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brozak
I'd like to apologize for taking so long to get back here and post these pictures but Rodney is right, I probably could have assembled 2 or 3 of these in the time it took to edit the pictures, make a crude drawing, and type all of this. Dave, I'm glad to hear you didn't find gears that look like the ones in the following pictures. I have never shimmed a differential but I fully understand the concept and had extra parts I could take pictures of. - The following pictures and descriptions should help anyone else that is currently reading this and is trying to envision what is being talked about, or anyone in the future that reads this full topic. -


What I would call 1 set of PINION, SPRING, and SPINDLE, setting on the RING, spacer on the outside COVER. Each of the 4 sets alternate in the same way, around the cover. The outside COVER has a ridge around the center hole, the SEAL fits over the ridge. The inside COVER is flat on the face around the center hole. The pencil is holding the BOLTS up against the outer COVER and everything is setting on top of the outer hub and gear, which is clamped in a small drill press vice. - The PINION (gears) should NOT look like the top one. These pictures of of dead parts I saved and haven't sorted yet. -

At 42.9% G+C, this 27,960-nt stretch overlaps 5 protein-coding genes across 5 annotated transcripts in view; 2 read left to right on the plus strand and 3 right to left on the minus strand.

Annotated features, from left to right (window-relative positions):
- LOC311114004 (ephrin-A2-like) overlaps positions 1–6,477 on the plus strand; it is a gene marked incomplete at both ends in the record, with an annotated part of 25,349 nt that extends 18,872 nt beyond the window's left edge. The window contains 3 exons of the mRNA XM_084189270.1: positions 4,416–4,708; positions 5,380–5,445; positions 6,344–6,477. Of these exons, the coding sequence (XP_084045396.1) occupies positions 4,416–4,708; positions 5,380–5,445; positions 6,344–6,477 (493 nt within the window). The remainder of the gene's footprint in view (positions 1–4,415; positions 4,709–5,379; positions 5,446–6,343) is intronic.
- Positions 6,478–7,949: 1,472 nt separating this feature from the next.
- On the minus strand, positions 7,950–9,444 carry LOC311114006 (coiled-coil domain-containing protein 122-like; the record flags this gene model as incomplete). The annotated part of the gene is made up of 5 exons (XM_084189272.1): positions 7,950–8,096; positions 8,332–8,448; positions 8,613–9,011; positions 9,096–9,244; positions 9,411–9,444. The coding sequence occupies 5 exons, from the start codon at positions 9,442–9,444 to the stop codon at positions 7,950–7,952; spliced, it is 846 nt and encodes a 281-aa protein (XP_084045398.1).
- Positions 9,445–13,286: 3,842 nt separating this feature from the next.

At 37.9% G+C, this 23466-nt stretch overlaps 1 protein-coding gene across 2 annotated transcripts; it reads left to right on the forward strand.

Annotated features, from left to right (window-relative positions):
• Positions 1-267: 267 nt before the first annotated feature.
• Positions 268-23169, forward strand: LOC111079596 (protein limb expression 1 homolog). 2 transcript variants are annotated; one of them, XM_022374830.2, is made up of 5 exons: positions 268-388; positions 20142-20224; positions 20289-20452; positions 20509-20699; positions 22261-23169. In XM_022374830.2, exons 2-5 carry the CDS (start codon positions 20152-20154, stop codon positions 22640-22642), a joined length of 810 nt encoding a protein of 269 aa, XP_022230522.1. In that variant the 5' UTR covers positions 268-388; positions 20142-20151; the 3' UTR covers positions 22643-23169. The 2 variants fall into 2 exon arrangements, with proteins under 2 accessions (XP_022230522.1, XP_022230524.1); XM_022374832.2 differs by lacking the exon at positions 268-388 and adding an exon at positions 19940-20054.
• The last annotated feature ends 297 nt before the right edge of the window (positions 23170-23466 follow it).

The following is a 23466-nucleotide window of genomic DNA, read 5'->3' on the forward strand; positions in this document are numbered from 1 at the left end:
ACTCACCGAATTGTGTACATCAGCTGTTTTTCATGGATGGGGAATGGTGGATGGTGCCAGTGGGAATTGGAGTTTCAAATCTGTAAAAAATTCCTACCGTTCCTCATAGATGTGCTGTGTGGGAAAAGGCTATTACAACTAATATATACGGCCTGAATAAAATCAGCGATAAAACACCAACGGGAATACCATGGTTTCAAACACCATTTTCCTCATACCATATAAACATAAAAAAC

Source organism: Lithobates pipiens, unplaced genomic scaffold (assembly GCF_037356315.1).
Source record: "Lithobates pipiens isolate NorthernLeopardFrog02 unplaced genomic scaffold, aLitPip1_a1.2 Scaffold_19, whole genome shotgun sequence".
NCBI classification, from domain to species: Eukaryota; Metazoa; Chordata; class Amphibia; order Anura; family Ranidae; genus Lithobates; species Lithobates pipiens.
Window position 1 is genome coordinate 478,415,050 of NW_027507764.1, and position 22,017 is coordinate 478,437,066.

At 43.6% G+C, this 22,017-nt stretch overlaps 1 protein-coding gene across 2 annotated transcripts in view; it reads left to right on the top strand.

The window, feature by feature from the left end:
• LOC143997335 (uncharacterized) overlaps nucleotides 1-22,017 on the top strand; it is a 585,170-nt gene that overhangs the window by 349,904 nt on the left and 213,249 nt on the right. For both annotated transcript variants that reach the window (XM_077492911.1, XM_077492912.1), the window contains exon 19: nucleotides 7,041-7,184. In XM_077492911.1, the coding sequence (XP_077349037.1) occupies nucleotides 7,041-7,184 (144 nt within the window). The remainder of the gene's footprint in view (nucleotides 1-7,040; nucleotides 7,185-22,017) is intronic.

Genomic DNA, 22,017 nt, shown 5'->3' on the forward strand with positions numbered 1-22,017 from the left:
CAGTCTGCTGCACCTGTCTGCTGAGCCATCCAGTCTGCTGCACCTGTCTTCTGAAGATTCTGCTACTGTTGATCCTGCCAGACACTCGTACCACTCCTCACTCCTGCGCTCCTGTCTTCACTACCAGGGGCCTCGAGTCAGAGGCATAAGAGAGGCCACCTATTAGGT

Inner RING setting on top. This RING is warped, the COVER is also warped. Somebody assembled the unit too fast and didn't apply even pressure as the springs were bieng compressed.


Standard washer on the SPINDLE. This is how a washer needs to fit around the SPINDLE, to add more tension on the SPRING. A SPRING goes between the PINION and washer.


Inside cover on top of everything. These are original bolts sticking through, with the COVERs not compressed together. The COVERs will bend and warp if only the 6 small 1/4-20 bolts are used to draw everything together. For some reason I remember using longer bolts, as I described previously. It looks like these have enough thread sticking through, to start nuts on them, and compress everything.


Picture of where washers need to be placed to give more SPRING tension. These are just standard washers.


Picture #2 of where washers need to be placed to give more SPRING tension.


Washers would need to go in between the SPRING and RING, spacer. The added washers can not go between the cover and RING, spacer. Adding washers between the cover and RING, spacer would only spread the 2 COVERs apart because everything gets tightened against the SPINDLE, diff. pinions.